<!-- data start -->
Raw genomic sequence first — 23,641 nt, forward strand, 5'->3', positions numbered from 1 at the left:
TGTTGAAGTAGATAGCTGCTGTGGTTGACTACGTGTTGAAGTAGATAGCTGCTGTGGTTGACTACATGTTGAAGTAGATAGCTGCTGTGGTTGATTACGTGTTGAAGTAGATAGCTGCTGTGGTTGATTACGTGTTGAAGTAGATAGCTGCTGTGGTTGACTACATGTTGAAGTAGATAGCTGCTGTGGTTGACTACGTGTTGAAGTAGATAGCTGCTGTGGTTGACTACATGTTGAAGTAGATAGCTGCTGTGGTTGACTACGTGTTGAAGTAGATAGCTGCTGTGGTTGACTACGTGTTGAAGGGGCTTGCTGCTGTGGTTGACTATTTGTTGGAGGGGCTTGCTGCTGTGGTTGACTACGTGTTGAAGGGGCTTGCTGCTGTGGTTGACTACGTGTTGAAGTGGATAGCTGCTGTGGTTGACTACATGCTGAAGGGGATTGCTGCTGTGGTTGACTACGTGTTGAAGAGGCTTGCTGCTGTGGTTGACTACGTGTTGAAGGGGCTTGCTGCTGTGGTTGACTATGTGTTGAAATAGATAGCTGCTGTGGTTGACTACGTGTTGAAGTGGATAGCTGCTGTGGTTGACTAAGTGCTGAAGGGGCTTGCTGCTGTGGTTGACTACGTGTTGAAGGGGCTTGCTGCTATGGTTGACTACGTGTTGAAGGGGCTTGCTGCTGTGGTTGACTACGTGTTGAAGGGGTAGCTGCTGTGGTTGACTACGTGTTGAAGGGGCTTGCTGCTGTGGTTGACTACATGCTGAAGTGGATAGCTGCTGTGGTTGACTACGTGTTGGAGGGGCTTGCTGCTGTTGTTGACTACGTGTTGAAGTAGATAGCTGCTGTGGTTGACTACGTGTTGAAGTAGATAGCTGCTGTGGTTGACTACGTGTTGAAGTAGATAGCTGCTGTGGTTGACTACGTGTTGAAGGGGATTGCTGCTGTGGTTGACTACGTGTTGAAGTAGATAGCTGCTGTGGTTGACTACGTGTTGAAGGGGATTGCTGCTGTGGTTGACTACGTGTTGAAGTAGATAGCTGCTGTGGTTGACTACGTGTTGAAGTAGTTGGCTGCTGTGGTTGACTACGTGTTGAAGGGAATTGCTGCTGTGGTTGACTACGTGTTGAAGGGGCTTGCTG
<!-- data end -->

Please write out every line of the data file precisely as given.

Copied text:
Raw genomic sequence first — 23,641 nt, forward strand, 5'->3', positions numbered from 1 at the left:
TGTTGAAGTAGATAGCTGCTGTGGTTGACTACGTGTTGAAGTAGATAGCTGCTGTGGTTGACTACATGTTGAAGTAGATAGCTGCTGTGGTTGATTACGTGTTGAAGTAGATAGCTGCTGTGGTTGATTACGTGTTGAAGTAGATAGCTGCTGTGGTTGACTACATGTTGAAGTAGATAGCTGCTGTGGTTGACTACGTGTTGAAGTAGATAGCTGCTGTGGTTGACTACATGTTGAAGTAGATAGCTGCTGTGGTTGACTACGTGTTGAAGTAGATAGCTGCTGTGGTTGACTACGTGTTGAAGGGGCTTGCTGCTGTGGTTGACTATTTGTTGGAGGGGCTTGCTGCTGTGGTTGACTACGTGTTGAAGGGGCTTGCTGCTGTGGTTGACTACGTGTTGAAGTGGATAGCTGCTGTGGTTGACTACATGCTGAAGGGGATTGCTGCTGTGGTTGACTACGTGTTGAAGAGGCTTGCTGCTGTGGTTGACTACGTGTTGAAGGGGCTTGCTGCTGTGGTTGACTATGTGTTGAAATAGATAGCTGCTGTGGTTGACTACGTGTTGAAGTGGATAGCTGCTGTGGTTGACTAAGTGCTGAAGGGGCTTGCTGCTGTGGTTGACTACGTGTTGAAGGGGCTTGCTGCTATGGTTGACTACGTGTTGAAGGGGCTTGCTGCTGTGGTTGACTACGTGTTGAAGGGGTAGCTGCTGTGGTTGACTACGTGTTGAAGGGGCTTGCTGCTGTGGTTGACTACATGCTGAAGTGGATAGCTGCTGTGGTTGACTACGTGTTGGAGGGGCTTGCTGCTGTTGTTGACTACGTGTTGAAGTAGATAGCTGCTGTGGTTGACTACGTGTTGAAGTAGATAGCTGCTGTGGTTGACTACGTGTTGAAGTAGATAGCTGCTGTGGTTGACTACGTGTTGAAGGGGATTGCTGCTGTGGTTGACTACGTGTTGAAGTAGATAGCTGCTGTGGTTGACTACGTGTTGAAGGGGATTGCTGCTGTGGTTGACTACGTGTTGAAGTAGATAGCTGCTGTGGTTGACTACGTGTTGAAGTAGTTGGCTGCTGTGGTTGACTACGTGTTGAAGGGAATTGCTGCTGTGGTTGACTACGTGTTGAAGGGGCTTGCTG